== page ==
Smokers, give it up

Lung cancer has overtaken breast cancer as main cause of death among women in Ireland

It’s that time of year again, with thousands up and down the country currently vowing they have quit smoking for good – and indeed many of them will succeed as there are now more quitters than smokers in the country.

However, 20 per cent of the Irish population is still addicted to tobacco, with 17 per cent smoking on a daily basis and 3 per cent occasionally – and while there are more male smokers than female, the Irish Cancer Society is concerned that more women are being diagnosed with smoking-related cancers, and this, they say, is something which can be rectified.

"We have a major concern about the high rates of smoking among Irish women, particularly because lung cancer has now overtaken breast cancer as the main cause of cancer death among women in Ireland, " says Kevin O'Hagan of the Irish Cancer Society (ICS). "Smoking increases the risk of lung cancer and at least 13 other cancers; and one out of every two smokers will die from a smoking-related disease. These stark facts provide the reason for many women to attempt to quit."

More than half of smokers are at least thinking about quitting

The cancer-prevention manager says more than half of smokers (57 per cent) are at least thinking about quitting and 40 per cent of current smokers have made an attempt to quit in the past 12 months. "Over 150,000 smokers successfully quit smoking in the past year and we now know that there are more quitters than smokers in Ireland,"he says. "So we can see first-hand how quitting smoking has transformed the lives of the women who have completed the Irish Cancer Society's We Can Quit programmes and are now smoke-free.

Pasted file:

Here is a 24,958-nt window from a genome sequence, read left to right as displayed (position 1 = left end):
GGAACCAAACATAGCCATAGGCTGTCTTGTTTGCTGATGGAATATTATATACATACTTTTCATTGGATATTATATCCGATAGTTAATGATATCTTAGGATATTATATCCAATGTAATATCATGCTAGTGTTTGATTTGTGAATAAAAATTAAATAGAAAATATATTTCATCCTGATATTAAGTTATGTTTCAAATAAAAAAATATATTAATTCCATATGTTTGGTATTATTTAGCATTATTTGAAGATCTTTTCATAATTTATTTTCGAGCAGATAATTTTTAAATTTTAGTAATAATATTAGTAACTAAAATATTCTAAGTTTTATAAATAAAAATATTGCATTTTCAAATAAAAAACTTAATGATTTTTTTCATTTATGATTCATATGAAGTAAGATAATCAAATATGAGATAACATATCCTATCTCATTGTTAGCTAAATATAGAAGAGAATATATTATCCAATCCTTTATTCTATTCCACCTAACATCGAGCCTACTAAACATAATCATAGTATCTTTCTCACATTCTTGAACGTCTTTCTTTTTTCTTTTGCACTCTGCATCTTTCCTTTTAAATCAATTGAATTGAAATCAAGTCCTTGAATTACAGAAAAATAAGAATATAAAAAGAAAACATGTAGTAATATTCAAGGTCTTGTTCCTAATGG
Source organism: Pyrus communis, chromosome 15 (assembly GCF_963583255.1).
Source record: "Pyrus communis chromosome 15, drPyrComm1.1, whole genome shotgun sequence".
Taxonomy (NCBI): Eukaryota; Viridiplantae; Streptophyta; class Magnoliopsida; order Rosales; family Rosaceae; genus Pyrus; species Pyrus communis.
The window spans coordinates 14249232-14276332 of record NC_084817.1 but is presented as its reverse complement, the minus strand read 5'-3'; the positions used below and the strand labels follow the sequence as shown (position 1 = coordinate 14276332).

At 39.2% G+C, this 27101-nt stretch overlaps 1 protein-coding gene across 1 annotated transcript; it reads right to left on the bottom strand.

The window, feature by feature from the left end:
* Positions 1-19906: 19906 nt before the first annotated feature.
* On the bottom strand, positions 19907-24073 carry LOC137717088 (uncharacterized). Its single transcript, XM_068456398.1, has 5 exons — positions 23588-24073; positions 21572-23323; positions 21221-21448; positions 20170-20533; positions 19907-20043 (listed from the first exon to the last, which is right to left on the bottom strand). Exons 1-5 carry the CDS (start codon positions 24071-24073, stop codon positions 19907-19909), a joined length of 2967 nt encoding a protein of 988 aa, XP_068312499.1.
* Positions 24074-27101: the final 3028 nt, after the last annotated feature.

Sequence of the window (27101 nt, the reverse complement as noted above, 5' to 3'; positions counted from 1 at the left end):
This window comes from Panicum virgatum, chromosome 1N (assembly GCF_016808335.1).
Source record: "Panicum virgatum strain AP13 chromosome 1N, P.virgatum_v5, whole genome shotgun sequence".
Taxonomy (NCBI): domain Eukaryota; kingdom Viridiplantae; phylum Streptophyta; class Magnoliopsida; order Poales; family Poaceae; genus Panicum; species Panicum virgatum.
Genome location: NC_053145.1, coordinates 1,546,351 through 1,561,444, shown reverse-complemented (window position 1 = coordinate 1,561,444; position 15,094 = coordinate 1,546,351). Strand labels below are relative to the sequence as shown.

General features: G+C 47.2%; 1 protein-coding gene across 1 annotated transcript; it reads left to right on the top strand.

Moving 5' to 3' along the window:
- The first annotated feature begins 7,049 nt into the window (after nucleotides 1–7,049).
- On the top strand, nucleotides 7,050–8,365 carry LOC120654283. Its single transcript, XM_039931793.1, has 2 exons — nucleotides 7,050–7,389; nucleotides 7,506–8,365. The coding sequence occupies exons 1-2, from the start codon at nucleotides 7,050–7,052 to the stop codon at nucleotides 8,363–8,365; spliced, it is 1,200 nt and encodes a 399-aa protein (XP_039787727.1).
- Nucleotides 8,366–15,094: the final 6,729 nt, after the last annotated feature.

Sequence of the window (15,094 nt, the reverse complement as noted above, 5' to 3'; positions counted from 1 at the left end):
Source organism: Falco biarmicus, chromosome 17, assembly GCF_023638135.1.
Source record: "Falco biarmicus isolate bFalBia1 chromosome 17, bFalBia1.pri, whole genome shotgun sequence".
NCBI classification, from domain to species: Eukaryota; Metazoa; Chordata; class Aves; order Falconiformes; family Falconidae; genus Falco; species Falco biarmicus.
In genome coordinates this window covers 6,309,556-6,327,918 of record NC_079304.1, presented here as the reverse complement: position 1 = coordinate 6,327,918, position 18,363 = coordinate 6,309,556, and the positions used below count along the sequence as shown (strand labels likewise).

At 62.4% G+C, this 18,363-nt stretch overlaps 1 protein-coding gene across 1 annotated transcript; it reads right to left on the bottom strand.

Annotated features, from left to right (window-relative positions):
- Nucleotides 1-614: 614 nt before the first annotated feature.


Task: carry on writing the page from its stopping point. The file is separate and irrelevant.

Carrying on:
“But trying to quit without support is really difficult. The first thing to do is to plan when and how you’re going to quit. Get support from family and friends and talk to your GP or pharmacist about nicotine-replacement products and medications, which will greatly improve your chances of quitting. Motivate yourself, change your routine, get active and think positive and take one day at a time, and know that you can finally kick this habit for good.”

About 416,000 men, or 22 per cent of the male population, are smokers compared to just over 333,000 (or 17 per cent) of women. But according to research from the HSE, among young smokers, there are no differences in prevalence by gender with 8 per cent of boys and 7 per cent of girls (aged 10-17 years) reporting that they are current smokers. In 1998, more girls than boys smoked, however in 2014, marginally more boys than girls smoked.

But although smoking-related cancers are on the rise among women, more female smokers than men are quitting. “While smoking prevalence has reduced overall in recent years, the trend is very different for males and females,” says the spokesperson.